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Larger stages set for China's square dance nannies

2018-11-08 09:58:47 Xinhua

Wang Shaobin says her team is no ordinary club of amateur "dancing aunties" that used to frequent Chinese news stories for vexing residents with noisy night dances.

Leading a team of 36 costumed seniors swaying to a lively mixture of traditional opera and rap, Wang said they were not just spare-time exercisers but citizens eager to promote local culture to the outside world.

"We have won multiple awards at the city and provincial levels and have performed on China Central Television (CCTV)," the 66-year-old retiree in Huanggang city, central China's Hubei Province, proudly told Xinhua.

Wang may be representing the new image of "square dancers" who are winning hearts of officials and artists for being an example of leading a healthy lifestyle for China's fast-growing elderly population.

The popularity of "square dance," an open-air exercise practiced in groups and with music, used to face a slew of controversy as legions of elders, mostly female, occupied squares, parks and even streets where they dance to loud music. Their noisy dances were a source of complaints, sometimes even triggering violent retaliation from disturbed residents.

But within just a few years, this hybrid of swing dance and aerobics made its way onto China's most-watched TV galas, and cities and provinces are now rushing to hold competitions and performances in their names.

Last week, an Olympic stadium in Beijing held a square dance performance featuring square dance teams from across China, an event whose organizers included the Ministry of Culture and Tourism and the General Administration of Sport.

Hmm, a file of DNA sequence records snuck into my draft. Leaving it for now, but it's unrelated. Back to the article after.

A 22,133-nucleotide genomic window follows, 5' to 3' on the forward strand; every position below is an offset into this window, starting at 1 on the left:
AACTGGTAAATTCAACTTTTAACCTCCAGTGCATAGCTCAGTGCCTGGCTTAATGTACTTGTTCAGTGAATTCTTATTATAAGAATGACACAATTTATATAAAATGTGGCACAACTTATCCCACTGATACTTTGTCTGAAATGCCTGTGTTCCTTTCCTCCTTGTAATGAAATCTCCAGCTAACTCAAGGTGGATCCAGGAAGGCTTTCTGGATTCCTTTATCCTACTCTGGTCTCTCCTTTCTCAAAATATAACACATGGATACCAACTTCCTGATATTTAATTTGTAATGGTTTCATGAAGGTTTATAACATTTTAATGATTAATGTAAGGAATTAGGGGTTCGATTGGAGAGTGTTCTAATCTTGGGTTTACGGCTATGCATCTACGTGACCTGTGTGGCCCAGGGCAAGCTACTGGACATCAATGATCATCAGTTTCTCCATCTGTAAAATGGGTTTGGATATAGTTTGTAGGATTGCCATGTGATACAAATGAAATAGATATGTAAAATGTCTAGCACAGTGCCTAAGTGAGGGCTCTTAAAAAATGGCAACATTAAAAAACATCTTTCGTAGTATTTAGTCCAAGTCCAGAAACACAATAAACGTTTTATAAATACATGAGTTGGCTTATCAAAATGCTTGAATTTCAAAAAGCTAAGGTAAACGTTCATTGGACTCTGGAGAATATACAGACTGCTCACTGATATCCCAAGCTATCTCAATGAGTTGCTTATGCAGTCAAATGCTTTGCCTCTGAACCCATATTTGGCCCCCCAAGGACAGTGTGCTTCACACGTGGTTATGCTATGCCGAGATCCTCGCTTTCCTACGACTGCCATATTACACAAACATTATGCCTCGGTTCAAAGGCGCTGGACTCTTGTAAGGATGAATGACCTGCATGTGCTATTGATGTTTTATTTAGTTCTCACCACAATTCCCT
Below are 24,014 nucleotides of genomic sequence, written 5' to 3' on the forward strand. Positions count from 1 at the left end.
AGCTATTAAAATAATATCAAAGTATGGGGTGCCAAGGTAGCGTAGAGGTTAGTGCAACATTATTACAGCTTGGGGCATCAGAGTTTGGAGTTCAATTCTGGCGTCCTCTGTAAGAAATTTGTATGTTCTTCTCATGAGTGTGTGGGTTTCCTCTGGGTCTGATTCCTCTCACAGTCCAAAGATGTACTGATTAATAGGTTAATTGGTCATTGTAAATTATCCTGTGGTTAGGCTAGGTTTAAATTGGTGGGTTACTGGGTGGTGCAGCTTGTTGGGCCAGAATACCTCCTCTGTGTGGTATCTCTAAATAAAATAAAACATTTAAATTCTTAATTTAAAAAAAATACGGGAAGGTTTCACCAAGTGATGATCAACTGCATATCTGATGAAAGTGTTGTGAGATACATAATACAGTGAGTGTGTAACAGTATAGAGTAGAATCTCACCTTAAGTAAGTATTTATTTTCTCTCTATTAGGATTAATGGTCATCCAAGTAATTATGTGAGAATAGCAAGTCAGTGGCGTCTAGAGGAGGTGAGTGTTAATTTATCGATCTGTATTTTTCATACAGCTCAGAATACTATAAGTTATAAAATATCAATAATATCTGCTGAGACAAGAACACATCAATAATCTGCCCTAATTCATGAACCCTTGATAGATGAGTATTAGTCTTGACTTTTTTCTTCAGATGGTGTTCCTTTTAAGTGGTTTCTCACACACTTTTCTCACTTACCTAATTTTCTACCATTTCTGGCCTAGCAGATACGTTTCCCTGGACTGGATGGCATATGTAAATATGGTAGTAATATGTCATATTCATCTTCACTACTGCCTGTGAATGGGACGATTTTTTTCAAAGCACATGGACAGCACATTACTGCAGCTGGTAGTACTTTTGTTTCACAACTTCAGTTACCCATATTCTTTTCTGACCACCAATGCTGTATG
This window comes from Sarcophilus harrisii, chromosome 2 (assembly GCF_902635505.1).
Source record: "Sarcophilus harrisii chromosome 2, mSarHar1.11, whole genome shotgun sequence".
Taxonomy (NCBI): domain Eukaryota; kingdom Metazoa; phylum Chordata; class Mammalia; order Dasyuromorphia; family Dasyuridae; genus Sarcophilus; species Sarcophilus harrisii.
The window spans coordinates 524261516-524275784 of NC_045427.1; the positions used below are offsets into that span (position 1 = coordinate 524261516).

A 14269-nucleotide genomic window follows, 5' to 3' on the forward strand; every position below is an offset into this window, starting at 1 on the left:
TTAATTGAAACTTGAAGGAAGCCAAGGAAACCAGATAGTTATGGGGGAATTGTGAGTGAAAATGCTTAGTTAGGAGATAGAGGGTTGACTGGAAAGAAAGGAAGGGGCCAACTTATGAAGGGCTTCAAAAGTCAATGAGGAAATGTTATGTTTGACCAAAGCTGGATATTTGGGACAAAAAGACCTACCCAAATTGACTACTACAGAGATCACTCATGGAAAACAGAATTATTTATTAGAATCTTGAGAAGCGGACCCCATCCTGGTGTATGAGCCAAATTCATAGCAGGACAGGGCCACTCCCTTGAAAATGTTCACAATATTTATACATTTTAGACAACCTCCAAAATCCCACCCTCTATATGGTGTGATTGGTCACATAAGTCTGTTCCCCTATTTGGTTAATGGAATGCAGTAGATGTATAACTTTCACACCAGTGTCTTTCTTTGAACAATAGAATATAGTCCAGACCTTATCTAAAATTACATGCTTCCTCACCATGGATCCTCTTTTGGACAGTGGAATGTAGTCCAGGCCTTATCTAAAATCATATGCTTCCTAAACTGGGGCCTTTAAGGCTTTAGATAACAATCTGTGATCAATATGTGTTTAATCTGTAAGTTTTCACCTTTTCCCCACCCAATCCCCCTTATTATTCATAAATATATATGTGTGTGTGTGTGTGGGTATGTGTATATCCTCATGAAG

In the same week, over 550 square dance lovers joined Hubei's provincial show. Many were selected from elderly streetside exercisers who performed in the limelight for the first time.

One participant, 70-year-old Xu Rang, explained the logic behind the national enthusiasm for the dance.

"The biggest advantage of square dance is that everyone can join, male or female, old or young," said Xu, who leads a rare all-men team in the contest. "It makes us feel happier, healthier and we make new friends."

RAISING HIGHBROWS

Chinese governments have been quick to recognize such fitness and socialization perks for the elderly, especially as China embraces a fast-aging society. China's population aged over 60 reached 241 million by the end of 2017, a figure expected to double around 2050.

In 2015, Hubei's government called for holding large-scale performances for square dancers while advising them to avoid disturbing other residents during their daily practices. It also promised to invest 20 million yuan (2.9 million U.S. dollars) annually to build more than 10,000 cultural squares for square dancing and other cultural activities by 2020.

"In communities where the dance is popular, the ethics are good and neighbors live in accord," said Li Bo, an official with Hubei's department of culture, adding that square dancing helps fend off harmful entertainment like gambling in Chinese communities.

Wang Yuanping, one of China's top composers, ascribed the popularity of square dance to the elderly generation's unsatisfied cultural and artistic demands in their youth.

"Now thanks to the official support, many are able to realize their dreams of being on stage," said Wang, who has composed several songs and music for square dances.

Wang is among the growing cohort of musicians and choreographers who hope to jump on the square dance bandwagon to promote Chinese cultures, saying the seniors had a natural affinity with ethnic and local cultures.

Zhou Manli, another top-level composer in China, agrees. "We're going to use square dance as a vehicle to promote all the local cultural treasures."

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